Biodiesel: what’s the rationale?

Why bother with biodiesel? The European Biodiesel Board published a list of questions and answers in July, in response to the European Commission, which asked for comments as part of its plan to modify
Directive 2003/30, the biofuels directive. The post was made before I started blogging, but worth a look for context

There are three main reasons behind the European Community’s decision in 2001 to promote biodiesel within the political bloc. Securing supply, reducing greenhouse emissions and also stimulating rural areas. All of which are hard to argue with on their own, but there is no talk of conservation, or using price as a mechanism to reduce demand for fuel, which would happen in an open market.

Looking at the cold hard demand side of the equitation the EBB said:

As far as diesel market are concerned EU diesel demand increased dramatically in the last years leading to a substantial rise in diesel imports from third countries and more particularly from Russia. Observing the continuing dieselisation of EU cars and the increasing demand for diesel (from the US and worldwide), analysts predict a future shortage threat for Europe that may face a shortfall of 50million tonnes a year of diesel by 2015 under current investment schemes, further confirming the validity of promoting biofuels and even the specific urgent necessity, for Europe, to promote the available diesel substitutes and notabley biodiesel.

The group also says that transport is around 98% reliant on fossil fuels and the production of greenhouse gasses is around 21% of all greenhouse gases in the sector, and that the volume of greenhouse gasses produced by the transport sector is around 24%/year greater than it was in 1990.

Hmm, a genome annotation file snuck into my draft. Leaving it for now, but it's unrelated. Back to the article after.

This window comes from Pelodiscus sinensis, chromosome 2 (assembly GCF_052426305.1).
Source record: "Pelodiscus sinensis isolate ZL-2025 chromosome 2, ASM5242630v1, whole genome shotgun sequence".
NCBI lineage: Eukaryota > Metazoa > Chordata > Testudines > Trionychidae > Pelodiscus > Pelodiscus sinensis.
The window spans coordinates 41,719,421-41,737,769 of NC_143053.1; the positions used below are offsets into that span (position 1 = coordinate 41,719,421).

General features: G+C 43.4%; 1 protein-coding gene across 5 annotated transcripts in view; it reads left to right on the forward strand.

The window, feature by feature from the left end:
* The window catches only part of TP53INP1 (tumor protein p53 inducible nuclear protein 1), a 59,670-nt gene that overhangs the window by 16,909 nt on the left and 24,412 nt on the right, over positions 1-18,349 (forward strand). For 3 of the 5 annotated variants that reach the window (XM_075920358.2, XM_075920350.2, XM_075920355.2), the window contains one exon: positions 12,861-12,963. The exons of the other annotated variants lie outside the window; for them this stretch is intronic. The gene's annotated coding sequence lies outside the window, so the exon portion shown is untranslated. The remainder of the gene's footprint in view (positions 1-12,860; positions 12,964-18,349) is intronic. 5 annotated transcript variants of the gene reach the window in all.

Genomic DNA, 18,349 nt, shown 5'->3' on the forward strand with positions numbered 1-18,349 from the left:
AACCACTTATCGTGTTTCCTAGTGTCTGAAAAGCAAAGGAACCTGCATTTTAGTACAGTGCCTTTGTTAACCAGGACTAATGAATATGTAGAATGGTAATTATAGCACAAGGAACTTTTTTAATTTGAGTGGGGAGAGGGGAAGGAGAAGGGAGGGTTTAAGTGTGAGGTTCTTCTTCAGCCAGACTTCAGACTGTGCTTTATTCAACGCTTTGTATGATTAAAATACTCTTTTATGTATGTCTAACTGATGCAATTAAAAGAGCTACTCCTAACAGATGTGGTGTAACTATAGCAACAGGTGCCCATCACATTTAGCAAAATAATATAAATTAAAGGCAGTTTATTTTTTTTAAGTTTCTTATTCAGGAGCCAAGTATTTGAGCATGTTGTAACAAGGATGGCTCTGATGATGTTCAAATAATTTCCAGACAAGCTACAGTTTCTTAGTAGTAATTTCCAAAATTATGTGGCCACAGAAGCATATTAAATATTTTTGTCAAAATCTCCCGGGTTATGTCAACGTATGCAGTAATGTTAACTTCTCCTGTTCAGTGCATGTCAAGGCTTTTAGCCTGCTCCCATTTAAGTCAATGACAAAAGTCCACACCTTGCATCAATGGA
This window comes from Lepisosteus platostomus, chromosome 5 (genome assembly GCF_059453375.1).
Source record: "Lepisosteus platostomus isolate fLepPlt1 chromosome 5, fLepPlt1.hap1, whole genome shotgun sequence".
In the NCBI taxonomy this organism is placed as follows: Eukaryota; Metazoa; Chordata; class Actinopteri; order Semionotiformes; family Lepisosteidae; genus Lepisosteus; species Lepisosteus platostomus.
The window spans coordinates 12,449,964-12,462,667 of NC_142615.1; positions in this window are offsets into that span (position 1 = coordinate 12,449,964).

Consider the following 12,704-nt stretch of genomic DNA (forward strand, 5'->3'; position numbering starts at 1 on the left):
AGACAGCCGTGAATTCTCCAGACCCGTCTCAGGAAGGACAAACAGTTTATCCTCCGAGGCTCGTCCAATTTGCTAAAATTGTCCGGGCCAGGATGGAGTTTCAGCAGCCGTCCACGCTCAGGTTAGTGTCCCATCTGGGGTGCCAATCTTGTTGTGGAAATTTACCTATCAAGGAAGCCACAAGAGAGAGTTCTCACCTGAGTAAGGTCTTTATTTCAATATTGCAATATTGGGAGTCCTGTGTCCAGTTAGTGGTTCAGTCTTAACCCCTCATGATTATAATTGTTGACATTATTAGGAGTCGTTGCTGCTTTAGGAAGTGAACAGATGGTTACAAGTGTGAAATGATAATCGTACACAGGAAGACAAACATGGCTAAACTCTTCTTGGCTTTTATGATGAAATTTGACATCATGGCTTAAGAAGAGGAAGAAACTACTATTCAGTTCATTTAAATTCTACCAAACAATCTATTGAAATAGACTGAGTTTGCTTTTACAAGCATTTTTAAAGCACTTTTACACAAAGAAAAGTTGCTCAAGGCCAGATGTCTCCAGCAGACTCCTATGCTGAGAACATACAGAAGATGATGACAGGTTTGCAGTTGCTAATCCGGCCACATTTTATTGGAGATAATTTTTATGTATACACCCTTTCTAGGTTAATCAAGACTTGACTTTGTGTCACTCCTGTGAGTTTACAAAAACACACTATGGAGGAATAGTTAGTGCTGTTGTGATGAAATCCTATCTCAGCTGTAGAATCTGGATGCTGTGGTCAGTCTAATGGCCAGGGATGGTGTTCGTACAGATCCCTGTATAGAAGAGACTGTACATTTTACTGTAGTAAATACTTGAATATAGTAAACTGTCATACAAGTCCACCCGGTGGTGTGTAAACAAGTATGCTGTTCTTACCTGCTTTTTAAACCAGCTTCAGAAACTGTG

The pro-biodiesel lobby says that switching small amounts of demand into biodiesel will have considerable positive impacts on the global warming potential of the transport sector. This is because, the marginal oil that will increasingly have to be extracted to meet demand comes from sources such as tar-sands which generate about six-times the volume of carbon dioxide per tonne extracted than conventional oil. So biofuels will help to dilute the overall impact of energy demand.

Finally, biodiesel is good for agriculture and rural economies.

There are a load of obstacles to using biodiesel these range from the tax regime in different states, differing levels of commitment (no surprise there, EU member countries are pretty divergent in terms of implementing Directives that they have jointly agreed, but that’s another story).

The document is a gold mine of information and well worth examining at your leisure.. I’ll be dipping back in…

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